I added some Ibarra chocolate that was leftover from my Mexican Chocolate Ice Cream and some more instant coffee bean crystals. The crunchiness that comes from those add-ins are perfect. YUM!

Coffee Ice Cream
adapted from Ice Cream!


2/3 cup (150ml) espresso coffee OR 2 tsp instant coffee dissolved in 2/3 cup (150ml) boiling water
2/3 cup (150ml) whole milk
1/2 cup (100g) light brown sugar
5 large egg yolks
1 1/4 cups (300ml) heavy cream
1 tsp vanilla extract (I added this)

Optional add-ins:
1/4 cup (50g) coarsely ground coffee beans into ice cream just before freezing
1/4 cup (50g) chopped chocolate or Mexican chocolate (I put in the latter)

Combine the coffee and milk, and allow it to cool slightly

In a heatproof bowl, beat the sugar and egg yolks, using an electric (or wire whisk), until thick and pale.

Stir in the milk mixture and place the bowl over a saucepan of simmering water.

Continue stirring until the mixture is thick enough to coat the back of a wooden spoon (my spoon was coated from the beginning, so I just cooked the liquid for about 5 minutes).

Remove from the heat; cover, and allow to cool.

Stir in the heavy cream (and vanilla extract) and churn in an ice cream maker, according to the instructions. (I chilled my mixture overnight to ensure that everything would be cold. You could also refrigerate the custard for 4 hours. I don't suggest putting it in the maker at the point indicated in the book because the mixture will still be warm.)

Serve immediately, or transfer to a freezer container; cover the surface directly with waxed paper or foil, and put in the freezer. (I place the churned mixture into two or three covered, Tupperware containers so that the texture of the ice cream won't be affected as much when I take it in and out of the freezer.)

Chicken Fried Steak and Mashed Potatoes

I had some cubed steak sitting in the freezer for a little over a week reserved just for this meal. I finally took it out the day before yesterday so that it could defrost in the refrigerator. This was my first time to make chicken fried steak, so I was excited about trying this out.
So far, I've been able to recreate all my favorite meals that I used to depend on getting from various restaurants. This chicken fried steak is now another meal to add to that list.
It was perfect and easy to make. So easy that I didn't need to depend on a recipe. I just seasoned the flour to my liking, made the egg dip, and did everything else.
I did look up some recipes to make sure I was on the right track, but I didn't need to print them out or bring the laptop to the kitchen.
I just confirmed any doubts and went on and started cooking.

One tip I found out about was that once you have dipped the meat in the flour, egg, and then flour again, you should let it sit on wax paper for 5-10 minutes so that the coating stays on once you place it in the hot oil.


Everything was perfect.

The gravy was so creamy and tasted better than that found in restaurants.

The steak was so good and flavorful.

The green beans were good, but I had put a little bit too much salt on them, so I just ate them with potatoes.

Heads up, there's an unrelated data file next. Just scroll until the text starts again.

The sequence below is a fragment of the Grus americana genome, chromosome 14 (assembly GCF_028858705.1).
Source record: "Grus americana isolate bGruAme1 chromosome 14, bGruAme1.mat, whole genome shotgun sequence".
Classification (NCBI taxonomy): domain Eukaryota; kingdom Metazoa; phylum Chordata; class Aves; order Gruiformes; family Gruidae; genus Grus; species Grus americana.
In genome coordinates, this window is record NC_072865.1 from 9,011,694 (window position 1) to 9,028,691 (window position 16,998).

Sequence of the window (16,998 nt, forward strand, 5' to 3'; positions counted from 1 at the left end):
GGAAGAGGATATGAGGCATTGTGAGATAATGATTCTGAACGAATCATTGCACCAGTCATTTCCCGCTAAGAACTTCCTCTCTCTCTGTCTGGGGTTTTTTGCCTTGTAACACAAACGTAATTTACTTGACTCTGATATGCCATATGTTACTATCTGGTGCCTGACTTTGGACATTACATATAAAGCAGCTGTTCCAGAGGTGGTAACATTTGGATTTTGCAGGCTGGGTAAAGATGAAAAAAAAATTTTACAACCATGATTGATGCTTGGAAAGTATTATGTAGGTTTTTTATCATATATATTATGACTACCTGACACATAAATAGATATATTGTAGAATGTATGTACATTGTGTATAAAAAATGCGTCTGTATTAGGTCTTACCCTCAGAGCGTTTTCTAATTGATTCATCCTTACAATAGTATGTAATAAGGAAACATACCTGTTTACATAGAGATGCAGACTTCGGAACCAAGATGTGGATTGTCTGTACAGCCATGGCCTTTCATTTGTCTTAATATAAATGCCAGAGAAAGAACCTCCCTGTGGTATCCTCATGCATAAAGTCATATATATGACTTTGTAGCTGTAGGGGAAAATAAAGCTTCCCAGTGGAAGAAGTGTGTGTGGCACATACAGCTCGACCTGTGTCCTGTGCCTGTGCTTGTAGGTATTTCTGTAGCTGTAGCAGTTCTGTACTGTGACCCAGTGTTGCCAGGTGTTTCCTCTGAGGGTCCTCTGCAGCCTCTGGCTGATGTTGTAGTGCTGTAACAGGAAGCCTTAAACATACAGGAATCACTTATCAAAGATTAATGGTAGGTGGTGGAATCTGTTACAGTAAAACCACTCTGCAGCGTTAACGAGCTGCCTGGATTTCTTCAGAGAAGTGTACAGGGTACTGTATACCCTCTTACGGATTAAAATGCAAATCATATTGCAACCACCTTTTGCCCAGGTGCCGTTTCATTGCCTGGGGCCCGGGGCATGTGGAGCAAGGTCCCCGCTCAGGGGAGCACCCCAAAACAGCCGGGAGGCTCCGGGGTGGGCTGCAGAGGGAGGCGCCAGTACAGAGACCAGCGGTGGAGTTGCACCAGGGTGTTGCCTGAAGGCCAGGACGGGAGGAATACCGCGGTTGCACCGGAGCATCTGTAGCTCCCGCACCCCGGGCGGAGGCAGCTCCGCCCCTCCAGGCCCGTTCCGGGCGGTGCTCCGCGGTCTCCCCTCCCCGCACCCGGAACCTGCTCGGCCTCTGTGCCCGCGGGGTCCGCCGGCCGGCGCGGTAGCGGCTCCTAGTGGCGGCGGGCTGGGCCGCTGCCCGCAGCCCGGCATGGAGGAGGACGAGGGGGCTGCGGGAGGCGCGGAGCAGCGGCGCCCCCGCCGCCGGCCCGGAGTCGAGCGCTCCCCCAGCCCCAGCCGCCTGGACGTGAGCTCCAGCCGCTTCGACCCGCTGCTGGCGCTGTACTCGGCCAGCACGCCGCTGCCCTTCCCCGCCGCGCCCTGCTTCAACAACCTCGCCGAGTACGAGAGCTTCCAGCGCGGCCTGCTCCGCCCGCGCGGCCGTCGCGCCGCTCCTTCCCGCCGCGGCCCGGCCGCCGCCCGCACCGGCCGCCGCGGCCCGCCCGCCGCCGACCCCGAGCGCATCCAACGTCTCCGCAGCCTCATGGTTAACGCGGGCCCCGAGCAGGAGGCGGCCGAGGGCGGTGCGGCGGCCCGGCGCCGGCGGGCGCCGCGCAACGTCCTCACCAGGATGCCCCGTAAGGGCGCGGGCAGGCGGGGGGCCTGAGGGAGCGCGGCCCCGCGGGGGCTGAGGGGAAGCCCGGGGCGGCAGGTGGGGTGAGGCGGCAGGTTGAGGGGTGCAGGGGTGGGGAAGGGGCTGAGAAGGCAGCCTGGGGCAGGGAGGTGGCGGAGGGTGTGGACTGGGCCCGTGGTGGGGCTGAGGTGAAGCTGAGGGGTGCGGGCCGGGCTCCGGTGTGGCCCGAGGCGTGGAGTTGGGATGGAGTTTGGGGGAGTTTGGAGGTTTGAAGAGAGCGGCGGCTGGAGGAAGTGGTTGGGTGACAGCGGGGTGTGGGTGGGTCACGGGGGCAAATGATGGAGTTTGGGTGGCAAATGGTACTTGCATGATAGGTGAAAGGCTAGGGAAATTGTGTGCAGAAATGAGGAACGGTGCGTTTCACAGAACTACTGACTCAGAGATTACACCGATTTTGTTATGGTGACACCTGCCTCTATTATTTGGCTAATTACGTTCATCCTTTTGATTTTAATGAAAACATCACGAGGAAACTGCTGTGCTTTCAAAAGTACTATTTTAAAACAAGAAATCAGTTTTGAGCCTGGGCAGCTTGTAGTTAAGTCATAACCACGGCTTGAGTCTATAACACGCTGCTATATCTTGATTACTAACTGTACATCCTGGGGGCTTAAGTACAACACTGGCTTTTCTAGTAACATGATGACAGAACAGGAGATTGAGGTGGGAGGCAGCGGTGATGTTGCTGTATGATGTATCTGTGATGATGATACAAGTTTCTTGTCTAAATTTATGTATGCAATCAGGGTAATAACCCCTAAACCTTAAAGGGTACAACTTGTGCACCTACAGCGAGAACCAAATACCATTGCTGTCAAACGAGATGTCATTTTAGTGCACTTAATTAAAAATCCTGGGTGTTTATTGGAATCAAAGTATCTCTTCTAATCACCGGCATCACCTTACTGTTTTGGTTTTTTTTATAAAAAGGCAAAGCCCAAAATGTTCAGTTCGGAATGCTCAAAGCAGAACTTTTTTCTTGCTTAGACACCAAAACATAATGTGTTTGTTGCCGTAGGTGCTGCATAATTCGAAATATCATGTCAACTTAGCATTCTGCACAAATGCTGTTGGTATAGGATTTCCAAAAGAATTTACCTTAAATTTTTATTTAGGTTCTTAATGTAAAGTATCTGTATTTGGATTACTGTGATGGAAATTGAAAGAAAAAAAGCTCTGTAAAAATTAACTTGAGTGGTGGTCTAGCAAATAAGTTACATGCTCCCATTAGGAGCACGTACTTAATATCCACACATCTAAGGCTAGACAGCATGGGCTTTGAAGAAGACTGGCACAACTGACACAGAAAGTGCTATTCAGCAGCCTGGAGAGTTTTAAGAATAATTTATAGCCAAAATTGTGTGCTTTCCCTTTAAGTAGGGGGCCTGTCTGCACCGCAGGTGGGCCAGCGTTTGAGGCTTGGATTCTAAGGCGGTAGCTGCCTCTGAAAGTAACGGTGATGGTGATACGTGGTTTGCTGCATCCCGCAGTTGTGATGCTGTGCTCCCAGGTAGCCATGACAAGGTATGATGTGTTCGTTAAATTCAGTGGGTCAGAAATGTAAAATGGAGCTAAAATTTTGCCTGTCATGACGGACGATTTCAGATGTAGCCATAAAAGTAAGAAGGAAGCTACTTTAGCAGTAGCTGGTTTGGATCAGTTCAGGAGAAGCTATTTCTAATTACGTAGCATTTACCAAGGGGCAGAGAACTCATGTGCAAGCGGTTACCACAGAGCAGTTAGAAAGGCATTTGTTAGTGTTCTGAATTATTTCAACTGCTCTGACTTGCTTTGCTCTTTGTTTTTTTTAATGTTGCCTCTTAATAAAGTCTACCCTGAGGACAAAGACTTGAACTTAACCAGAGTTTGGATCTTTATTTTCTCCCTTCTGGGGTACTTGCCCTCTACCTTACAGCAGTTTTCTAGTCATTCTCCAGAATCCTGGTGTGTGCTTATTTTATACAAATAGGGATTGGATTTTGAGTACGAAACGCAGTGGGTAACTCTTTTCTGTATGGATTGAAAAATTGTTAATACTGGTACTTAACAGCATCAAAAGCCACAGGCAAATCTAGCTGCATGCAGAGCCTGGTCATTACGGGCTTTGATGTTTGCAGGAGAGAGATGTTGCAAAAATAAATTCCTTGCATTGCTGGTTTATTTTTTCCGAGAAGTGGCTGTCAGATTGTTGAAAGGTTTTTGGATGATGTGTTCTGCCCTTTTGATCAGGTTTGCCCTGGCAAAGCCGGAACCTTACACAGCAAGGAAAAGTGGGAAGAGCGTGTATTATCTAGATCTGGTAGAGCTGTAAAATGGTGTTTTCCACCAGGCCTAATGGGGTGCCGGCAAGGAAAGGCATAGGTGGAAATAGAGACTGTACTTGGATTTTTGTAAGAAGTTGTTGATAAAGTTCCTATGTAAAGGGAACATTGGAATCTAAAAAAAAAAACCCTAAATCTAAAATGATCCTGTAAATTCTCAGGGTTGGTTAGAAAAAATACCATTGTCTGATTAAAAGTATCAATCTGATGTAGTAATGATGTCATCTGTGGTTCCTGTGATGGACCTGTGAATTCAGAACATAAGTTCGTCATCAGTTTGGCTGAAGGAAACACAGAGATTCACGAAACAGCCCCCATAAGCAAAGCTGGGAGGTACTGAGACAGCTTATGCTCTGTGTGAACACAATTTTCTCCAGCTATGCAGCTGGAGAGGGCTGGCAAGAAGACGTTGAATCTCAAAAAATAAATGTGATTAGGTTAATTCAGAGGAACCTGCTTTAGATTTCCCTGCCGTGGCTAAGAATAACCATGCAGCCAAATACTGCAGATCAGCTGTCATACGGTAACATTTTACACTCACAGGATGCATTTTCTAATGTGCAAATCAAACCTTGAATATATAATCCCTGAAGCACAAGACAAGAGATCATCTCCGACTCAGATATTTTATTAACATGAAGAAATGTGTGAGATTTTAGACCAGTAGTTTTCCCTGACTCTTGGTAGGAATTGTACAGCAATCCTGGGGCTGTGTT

The mashed potatoes were the perfect texture and had the right amount of seasoning. The mashed potatoes came from one potato. The photo shows half of the portion I made. I was surprised at how much you can get out of one potato. You could easily make 2-4 portions from one potato!

Anyway, I'll stop jabbering and let you get to making this wonderful, unforgettable dish.
Even though I didn't follow a strict recipe, I have posted the recipe (with minor adaptations) from Allrecipes.com.

Bom apetite! Bon appétit! ¡Buen provecho! Buon appetito!

HAPPY THANKSGIVING, CANADA!!!
BONNE ACTION DE GR
ÂCES!!!
(Monday, Oct. 12)

Chicken Fried Steak and Milk Gravy Gravy
adapted from various recipes on the internet, including allrecipes.com

2 cups shortening, lard, or vegetable oil (for frying)
2-4 cube steaks
Lawry's seasoning salt
1-2 eggs, beaten
1/2 cup buttermilk (or 1/2 cup milk + 1 Tbsp lemon juice)
salt and pepper to taste
1/4 - 1/2 teaspoon garlic powder
1 cup all-purpose flour
1/4 cup all-purpose flour
1 quart milk
salt and pepper to taste

In a large, heavy skillet, heat 1/2 inch shortening to 350-360 degrees F (185 degrees C).

While the shortening, lard, or oil is heating, prepare cutlets. First, season the steaks with seasoning salt and pepper on both sides. Then in a shallow bowl, beat together egg, buttermilk, salt and pepper.

In another shallow dish, mix together garlic powder, seasoning salt, pepper and 1 cup flour.

Dip cutlets in flour, turning to evenly coat both sides. Dip in egg mixture, coating both sides, then in flour mixture once again.
Allow coated meat to sit for 5-10 minutes on wax paper.

Place cutlets in heated shortening, lard, or oil. Cook until golden brown (about 4-5 minutes), turning once. Transfer to a plate lined with paper towels. Repeat with remaining cutlets.

Milk Gravy:
Drain grease, reserving 1/2 cup.
Using the reserved drippings in the pan, prepare gravy over medium heat. Blend in 1/4 cup flour (I used the leftover, seasoned flour from coating the meat. If you don't want to use that flour, then use 1/4 cup of new flour.) to form a paste. Gradually add milk to desired consistency, stirring constantly. For a thicker gravy add less milk; for a thinner gravy, stir in more. Heat through, and season with salt and pepper to taste. Serve over chicken fried steak.

Mashed Potato (small portion)
Yield 2-4 servings